A travel through history: Tintypes the play

“Tintypes,” a musical revue, opened Friday in Quirk Theatre. The show was originally conceived by Mary Kyte, with Mel Marvin and Gary Pearle. Eastern’s production of “Tintypes” was directed by Wallace Bridges and featured over 45 songs.

The music was performed live onstage, featuring eight musicians directed by Howard Cass. The songs for the show were written between the years of 1876 and 1920.

The musical is set loosely between the end of the nineteenth and beginning of the twentieth century in America.

As a revue, it does not follow a specific plotline. Instead, several stories, historic events and songs are woven together to give the audience a feeling for the time. Issues such as immigration, equal rights, working conditions and the divide between the rich and the poor are brought up.

Several historical figures, such as Teddy Roosevelt, Emma Goldman and Bert Williams also appear in the show.

Jackie Odien, the Stage Manager for the show, said that her favorite part was, “the few seconds before the show starts; that moment of anticipation [before] you see the audience dive in with the characters.”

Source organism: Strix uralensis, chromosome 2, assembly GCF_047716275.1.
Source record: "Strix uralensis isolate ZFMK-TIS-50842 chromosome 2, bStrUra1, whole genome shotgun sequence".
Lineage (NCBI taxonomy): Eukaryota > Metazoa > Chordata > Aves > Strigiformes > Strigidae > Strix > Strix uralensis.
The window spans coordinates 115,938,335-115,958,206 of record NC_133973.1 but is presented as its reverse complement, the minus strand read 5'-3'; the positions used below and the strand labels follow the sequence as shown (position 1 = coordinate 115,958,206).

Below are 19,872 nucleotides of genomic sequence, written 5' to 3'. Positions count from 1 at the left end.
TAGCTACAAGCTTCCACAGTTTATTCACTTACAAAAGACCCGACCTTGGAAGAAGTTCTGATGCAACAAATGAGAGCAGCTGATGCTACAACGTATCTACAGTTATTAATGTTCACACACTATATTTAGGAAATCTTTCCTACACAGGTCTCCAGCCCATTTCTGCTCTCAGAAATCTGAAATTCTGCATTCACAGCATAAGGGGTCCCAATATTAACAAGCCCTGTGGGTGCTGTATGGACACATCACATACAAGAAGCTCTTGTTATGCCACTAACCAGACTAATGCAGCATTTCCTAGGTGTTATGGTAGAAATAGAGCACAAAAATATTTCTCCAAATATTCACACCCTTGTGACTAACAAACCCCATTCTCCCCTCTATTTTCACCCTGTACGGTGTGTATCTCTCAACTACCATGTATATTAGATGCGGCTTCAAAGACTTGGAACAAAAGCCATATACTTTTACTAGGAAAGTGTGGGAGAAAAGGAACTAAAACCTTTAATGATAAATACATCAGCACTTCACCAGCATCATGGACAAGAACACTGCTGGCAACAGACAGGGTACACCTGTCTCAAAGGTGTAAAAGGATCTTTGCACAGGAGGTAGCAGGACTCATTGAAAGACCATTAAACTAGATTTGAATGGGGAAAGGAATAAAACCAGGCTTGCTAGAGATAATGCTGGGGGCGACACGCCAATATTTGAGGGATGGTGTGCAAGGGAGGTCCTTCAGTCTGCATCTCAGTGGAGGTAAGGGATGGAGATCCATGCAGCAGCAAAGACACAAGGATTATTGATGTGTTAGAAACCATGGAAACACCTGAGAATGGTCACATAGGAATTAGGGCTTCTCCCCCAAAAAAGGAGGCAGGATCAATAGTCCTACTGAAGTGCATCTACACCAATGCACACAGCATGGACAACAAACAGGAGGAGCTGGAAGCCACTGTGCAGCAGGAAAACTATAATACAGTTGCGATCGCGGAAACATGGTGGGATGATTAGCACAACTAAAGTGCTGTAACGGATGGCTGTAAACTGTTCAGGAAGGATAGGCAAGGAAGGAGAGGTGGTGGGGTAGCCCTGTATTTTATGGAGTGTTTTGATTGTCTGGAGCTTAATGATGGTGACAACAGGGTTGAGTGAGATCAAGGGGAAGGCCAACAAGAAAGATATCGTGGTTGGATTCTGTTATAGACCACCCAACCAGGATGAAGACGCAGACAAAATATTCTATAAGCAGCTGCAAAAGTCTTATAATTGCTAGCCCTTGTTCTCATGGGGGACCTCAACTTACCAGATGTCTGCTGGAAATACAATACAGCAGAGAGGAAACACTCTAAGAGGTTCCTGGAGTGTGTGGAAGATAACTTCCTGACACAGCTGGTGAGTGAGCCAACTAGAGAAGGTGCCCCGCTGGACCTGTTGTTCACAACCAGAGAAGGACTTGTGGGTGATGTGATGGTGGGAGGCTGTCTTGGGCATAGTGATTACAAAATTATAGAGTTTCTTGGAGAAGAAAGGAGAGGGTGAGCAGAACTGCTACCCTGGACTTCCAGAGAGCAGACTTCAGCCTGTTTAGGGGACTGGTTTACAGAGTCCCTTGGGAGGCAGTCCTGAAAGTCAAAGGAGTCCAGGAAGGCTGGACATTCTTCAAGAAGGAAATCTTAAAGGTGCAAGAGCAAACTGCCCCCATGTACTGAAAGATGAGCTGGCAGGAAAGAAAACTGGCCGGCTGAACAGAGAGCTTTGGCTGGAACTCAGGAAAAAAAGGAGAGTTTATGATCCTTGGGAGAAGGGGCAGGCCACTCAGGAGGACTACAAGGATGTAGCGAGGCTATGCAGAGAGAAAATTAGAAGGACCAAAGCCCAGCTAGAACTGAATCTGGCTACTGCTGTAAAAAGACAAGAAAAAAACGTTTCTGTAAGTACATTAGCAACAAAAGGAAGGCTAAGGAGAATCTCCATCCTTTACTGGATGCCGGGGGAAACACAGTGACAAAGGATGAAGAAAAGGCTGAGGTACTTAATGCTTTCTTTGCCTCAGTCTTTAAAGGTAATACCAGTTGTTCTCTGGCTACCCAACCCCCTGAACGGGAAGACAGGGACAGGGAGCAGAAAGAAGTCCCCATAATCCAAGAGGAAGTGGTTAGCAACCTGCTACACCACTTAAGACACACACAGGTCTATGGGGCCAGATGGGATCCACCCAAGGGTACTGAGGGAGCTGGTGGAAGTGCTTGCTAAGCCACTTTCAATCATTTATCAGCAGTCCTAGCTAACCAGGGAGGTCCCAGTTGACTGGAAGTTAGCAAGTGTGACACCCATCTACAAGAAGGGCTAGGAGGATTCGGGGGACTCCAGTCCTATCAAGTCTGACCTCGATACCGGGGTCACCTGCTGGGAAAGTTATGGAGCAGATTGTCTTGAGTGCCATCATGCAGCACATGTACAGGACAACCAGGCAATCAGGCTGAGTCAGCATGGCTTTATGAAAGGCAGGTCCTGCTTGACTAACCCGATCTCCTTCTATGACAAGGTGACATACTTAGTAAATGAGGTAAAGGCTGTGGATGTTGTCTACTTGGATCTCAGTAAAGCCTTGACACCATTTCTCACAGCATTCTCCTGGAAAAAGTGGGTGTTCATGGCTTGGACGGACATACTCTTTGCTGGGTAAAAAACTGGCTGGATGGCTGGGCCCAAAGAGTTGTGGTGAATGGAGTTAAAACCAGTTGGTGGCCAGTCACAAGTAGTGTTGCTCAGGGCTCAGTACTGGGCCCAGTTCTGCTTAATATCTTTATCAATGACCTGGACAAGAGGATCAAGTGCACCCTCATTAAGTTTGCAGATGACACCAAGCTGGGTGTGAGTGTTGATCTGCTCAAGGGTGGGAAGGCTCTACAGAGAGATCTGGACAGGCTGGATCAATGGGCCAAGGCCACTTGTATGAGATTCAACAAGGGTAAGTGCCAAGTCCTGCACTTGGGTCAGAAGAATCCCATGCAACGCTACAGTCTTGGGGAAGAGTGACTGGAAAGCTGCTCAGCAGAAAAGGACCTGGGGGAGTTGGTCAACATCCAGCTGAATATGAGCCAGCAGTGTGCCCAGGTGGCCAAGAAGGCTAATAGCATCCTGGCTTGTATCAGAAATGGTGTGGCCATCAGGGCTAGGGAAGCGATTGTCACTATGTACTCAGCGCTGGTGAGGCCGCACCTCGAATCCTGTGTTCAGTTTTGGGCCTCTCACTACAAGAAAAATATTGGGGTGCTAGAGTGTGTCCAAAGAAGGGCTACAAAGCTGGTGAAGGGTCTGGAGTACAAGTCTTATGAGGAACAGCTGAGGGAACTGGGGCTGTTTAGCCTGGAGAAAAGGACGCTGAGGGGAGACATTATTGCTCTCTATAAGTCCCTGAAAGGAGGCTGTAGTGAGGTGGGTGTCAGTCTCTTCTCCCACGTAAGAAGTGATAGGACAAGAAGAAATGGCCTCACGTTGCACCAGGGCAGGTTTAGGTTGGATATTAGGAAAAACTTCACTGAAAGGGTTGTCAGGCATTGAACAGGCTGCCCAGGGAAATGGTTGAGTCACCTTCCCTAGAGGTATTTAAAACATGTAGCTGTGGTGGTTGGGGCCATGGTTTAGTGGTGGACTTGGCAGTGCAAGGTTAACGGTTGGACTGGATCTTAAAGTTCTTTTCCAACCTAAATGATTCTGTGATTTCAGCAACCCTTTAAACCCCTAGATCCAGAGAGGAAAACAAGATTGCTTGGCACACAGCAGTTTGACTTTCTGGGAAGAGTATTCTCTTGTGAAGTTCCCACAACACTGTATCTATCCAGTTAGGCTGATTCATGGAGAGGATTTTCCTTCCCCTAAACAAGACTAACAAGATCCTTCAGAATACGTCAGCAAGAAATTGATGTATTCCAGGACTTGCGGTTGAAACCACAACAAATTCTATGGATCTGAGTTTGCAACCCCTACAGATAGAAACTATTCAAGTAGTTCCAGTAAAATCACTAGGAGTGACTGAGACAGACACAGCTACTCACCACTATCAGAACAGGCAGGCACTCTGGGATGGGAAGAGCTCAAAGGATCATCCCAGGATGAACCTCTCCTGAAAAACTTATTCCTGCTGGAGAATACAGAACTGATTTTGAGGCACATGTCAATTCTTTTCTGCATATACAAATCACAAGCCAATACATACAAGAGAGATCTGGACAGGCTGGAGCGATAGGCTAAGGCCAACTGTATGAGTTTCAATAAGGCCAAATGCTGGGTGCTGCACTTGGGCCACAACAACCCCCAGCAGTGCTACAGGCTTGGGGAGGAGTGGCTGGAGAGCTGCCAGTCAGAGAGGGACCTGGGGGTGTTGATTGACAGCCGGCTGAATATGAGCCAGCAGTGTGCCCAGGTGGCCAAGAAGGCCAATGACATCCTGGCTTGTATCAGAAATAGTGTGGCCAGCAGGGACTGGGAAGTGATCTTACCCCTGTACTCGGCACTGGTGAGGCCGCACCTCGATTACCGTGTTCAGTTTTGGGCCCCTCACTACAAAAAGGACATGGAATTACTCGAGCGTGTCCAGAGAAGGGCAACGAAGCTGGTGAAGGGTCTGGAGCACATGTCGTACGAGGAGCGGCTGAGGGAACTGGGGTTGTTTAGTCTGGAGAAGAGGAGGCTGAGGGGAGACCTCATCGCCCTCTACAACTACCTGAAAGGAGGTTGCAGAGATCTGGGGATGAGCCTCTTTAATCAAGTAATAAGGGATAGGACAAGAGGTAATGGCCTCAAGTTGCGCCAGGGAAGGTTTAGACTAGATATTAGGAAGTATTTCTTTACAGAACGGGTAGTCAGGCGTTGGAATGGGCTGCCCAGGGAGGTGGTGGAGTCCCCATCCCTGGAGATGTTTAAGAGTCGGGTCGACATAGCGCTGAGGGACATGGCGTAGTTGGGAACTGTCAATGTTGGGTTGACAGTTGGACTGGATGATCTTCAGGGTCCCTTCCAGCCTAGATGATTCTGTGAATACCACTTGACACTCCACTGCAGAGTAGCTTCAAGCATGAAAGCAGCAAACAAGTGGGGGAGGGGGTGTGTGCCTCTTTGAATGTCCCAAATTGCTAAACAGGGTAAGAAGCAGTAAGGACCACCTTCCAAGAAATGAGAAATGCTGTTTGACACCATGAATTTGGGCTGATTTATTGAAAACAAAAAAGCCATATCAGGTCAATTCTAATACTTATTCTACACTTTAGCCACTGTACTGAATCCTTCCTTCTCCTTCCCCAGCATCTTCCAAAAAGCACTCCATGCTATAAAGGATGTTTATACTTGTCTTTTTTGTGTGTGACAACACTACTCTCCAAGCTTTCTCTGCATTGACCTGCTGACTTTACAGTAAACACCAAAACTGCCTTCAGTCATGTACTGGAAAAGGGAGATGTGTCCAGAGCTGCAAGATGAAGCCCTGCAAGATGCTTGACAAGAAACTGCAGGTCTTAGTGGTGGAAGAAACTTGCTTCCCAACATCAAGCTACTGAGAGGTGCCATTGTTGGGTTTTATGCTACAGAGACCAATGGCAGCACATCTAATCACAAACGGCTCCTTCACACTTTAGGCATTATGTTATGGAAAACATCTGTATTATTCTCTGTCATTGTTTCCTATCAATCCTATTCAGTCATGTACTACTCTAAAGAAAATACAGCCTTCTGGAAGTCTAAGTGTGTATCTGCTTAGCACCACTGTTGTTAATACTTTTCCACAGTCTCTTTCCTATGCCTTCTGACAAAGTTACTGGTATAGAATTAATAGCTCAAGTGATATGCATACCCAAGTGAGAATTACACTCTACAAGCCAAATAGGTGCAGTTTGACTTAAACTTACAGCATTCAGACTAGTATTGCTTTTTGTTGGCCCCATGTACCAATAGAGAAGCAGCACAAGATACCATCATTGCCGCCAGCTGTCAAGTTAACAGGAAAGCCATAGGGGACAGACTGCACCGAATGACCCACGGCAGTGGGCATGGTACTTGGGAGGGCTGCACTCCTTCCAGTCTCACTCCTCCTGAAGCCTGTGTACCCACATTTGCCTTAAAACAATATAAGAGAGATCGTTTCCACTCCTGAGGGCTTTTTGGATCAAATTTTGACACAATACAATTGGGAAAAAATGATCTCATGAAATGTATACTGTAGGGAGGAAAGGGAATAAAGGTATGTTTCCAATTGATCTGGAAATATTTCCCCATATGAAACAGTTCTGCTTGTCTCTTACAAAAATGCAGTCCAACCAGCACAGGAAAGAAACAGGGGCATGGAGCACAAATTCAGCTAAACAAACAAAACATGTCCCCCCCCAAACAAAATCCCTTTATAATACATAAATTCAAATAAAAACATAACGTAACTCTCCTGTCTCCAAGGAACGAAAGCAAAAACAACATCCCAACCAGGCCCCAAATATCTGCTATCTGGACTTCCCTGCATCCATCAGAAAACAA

Projections were used in this show, and in those few seconds before the actors came onstage, historical photographs were shown on the three screens of the set. This, along with the old-fashioned songs helped evoke the historical aspect of the show.

“What I found most interesting was that the show pulled together so many period songs that flowed together seamlessly, while also telling little parts of history in between,” Nikki Pietron, a sophomore at Eastern, said. “It turned out to be incredibly entertaining even though it was a historical piece.”

Pietron said that her favorite songs from the show were “‘Fifty-Fifty,’ ‘Bill Bailey’ and any of the songs that Nick Brown and Matthew Webb sang. Those pieces were the most powerful, entertaining and showed some amazing vocal range.”

“Brown, who plays Williams, had a resonant singing voice, and kept everyone in the theater entertained,” said Katelyn Coberly, a junior at EMU.

“I recognized about half the songs and the others were catchy, entertaining and fit with the time period,” Coberly said. “They really captured the essence of the time.”

Other main draws for the show would be the choreography performed throughout, the Vaudeville scene in Act II and the “silent film” clips between acts. Overall, the show was in equal parts entertaining, thought-provoking, educational and hilarious.

“Tintypes” will appear in Quirk Theatre again on Dec. 4, 5 and 6 at 7 p.m. and on Sunday, Dec. 7 at 2 p.m.

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